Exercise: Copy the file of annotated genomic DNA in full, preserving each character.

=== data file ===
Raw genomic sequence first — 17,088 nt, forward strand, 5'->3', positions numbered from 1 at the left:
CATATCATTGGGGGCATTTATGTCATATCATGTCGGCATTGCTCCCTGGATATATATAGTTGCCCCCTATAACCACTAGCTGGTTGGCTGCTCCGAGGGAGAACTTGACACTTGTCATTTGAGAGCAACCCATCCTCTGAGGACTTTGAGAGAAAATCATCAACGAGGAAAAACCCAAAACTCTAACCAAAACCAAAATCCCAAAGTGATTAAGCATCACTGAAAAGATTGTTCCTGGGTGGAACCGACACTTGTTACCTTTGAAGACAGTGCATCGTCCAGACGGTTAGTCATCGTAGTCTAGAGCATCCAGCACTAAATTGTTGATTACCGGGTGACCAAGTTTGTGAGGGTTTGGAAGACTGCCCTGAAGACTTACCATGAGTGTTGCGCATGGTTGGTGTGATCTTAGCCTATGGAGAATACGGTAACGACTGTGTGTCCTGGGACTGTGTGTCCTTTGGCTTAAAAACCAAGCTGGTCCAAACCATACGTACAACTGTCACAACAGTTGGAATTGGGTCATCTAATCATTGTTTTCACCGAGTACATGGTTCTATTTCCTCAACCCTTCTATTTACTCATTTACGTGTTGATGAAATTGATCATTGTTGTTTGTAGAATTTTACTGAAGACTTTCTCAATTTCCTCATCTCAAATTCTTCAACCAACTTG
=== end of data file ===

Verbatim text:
Raw genomic sequence first — 17,088 nt, forward strand, 5'->3', positions numbered from 1 at the left:
CATATCATTGGGGGCATTTATGTCATATCATGTCGGCATTGCTCCCTGGATATATATAGTTGCCCCCTATAACCACTAGCTGGTTGGCTGCTCCGAGGGAGAACTTGACACTTGTCATTTGAGAGCAACCCATCCTCTGAGGACTTTGAGAGAAAATCATCAACGAGGAAAAACCCAAAACTCTAACCAAAACCAAAATCCCAAAGTGATTAAGCATCACTGAAAAGATTGTTCCTGGGTGGAACCGACACTTGTTACCTTTGAAGACAGTGCATCGTCCAGACGGTTAGTCATCGTAGTCTAGAGCATCCAGCACTAAATTGTTGATTACCGGGTGACCAAGTTTGTGAGGGTTTGGAAGACTGCCCTGAAGACTTACCATGAGTGTTGCGCATGGTTGGTGTGATCTTAGCCTATGGAGAATACGGTAACGACTGTGTGTCCTGGGACTGTGTGTCCTTTGGCTTAAAAACCAAGCTGGTCCAAACCATACGTACAACTGTCACAACAGTTGGAATTGGGTCATCTAATCATTGTTTTCACCGAGTACATGGTTCTATTTCCTCAACCCTTCTATTTACTCATTTACGTGTTGATGAAATTGATCATTGTTGTTTGTAGAATTTTACTGAAGACTTTCTCAATTTCCTCATCTCAAATTCTTCAACCAACTTG